A swan's neck works like a car's suspension system, offering a smooth ride over a bumpy road. (Credit: iStockphoto)

animals

Swan’s springy neck inspires better drone cameras

Swans and geese are the envy of aeronautical engineers. Even plump geese can perform remarkable aerial acrobatics—twisting their body and flapping their powerful wings while keeping their head completely still.

Now, engineers have used high-speed video footage and computer models to reveal that whooper swans stabilize their head with a complex neck that’s tuned like a car suspension.

Their findings have influenced a new design of a camera suspension system that could allow drones to record steadier video.

All birds have built-in vision stabilization to compensate for the up and down body motion caused by flapping their wings in flight. Scientists have studied the neck morphology and head motions of walking or stationary birds, but measuring the mechanism in flight has not been successful until now.

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For a new study, published in Journal of the Royal Society Interface, researchers devised a method for comparing high-speed video data of a whooper swan flying over a lake with a computer model that approximated the springy damping effects of the bird’s neck that allow it to stabilize the vertical disturbances.

They found the neck functions much like how a car’s suspension system provides a smooth ride over a bumpy road. The neck vertebrae and muscles respond with just the right stiffness and flexibility to passively keep the head steady during flapping flight, and even in mild gusts.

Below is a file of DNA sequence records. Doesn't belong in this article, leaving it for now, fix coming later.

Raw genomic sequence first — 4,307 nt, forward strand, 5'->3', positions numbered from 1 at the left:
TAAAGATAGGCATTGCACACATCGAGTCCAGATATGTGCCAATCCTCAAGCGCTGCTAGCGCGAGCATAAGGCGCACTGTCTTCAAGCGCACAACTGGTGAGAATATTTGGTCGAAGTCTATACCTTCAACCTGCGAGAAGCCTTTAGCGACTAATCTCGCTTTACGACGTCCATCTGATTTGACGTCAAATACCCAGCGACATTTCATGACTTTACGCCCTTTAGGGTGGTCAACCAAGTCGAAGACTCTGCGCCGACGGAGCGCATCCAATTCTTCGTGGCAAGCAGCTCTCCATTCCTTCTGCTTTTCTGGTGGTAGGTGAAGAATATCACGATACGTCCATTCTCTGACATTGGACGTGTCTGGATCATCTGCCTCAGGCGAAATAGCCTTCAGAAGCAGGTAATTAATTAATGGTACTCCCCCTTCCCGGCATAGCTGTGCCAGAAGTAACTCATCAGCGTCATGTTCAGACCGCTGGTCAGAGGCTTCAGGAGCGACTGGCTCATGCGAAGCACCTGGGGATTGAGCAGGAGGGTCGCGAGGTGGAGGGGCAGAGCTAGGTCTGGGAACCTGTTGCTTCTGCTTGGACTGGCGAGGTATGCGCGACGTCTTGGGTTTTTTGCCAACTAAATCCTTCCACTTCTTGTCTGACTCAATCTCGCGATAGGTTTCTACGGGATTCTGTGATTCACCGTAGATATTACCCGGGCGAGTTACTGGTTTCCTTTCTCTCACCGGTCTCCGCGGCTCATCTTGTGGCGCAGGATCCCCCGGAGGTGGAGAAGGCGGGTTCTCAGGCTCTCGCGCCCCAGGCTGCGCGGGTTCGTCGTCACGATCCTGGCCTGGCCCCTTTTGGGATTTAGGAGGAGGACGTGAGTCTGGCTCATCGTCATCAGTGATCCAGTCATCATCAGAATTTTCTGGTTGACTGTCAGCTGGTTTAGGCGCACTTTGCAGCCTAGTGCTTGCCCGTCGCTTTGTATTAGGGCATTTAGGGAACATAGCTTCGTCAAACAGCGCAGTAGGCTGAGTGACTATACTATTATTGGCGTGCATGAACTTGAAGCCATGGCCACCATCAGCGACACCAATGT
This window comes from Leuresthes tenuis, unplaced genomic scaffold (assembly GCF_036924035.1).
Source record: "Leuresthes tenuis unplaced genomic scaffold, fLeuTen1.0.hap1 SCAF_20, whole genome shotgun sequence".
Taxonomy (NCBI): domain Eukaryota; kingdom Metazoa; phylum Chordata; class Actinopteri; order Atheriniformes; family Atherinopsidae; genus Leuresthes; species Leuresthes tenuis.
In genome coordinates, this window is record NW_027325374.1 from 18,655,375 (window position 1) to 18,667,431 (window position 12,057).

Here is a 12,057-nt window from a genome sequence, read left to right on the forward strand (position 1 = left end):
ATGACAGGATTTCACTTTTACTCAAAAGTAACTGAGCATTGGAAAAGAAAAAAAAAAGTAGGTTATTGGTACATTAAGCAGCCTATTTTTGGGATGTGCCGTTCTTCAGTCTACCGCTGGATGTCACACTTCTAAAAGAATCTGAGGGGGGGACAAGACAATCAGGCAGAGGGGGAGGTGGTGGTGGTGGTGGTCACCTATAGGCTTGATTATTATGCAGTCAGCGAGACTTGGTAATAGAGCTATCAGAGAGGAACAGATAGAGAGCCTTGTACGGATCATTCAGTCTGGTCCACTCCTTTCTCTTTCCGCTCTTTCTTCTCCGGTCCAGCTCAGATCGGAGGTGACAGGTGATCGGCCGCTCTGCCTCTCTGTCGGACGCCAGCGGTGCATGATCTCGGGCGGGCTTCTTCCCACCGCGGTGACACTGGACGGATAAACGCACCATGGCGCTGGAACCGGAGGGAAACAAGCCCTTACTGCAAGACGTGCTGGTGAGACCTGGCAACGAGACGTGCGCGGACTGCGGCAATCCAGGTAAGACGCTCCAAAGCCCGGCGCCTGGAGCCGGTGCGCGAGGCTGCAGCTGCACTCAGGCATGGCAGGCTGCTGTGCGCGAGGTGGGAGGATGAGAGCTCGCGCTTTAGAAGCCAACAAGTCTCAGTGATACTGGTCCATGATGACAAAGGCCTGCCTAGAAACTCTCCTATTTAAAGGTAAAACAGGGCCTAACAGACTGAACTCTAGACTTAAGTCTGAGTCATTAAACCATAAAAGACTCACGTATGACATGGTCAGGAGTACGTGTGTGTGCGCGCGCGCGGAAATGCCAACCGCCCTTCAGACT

“This simple mechanism is a remarkable finding considering the daunting complexity of avian neck morphology with about 20 vertebrae and more than 200 muscles on each side,” says David Lentink,  assistant professor of mechanical engineering at Stanford University.

Lentink credits much of the work to a former master’s student, Ashley Pete, who is first author on the study. She developed the idea and methodology for the study in Lentink’s class, ME 303: Biomechanics of Flight.

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“The paper she wrote for this class was so good that we expanded it together and submitted it to Interface, where it got published,” Lentink says. “This really shows students can make remarkable discoveries in the classroom, going beyond textbooks, based on their creativity and enthusiasm.”

The focus of Lentink’s lab group spans biology and engineering, with goals of improving drone design and performance by understanding and adopting key characteristics from flying birds.

The current work has provided guidelines for a prototype swan-inspired passive camera suspension system, developed by Marina Dimitrov, one of Lentink’s undergraduate students, that could allow drones with flapping wings to record better video.

Source: Stanford University

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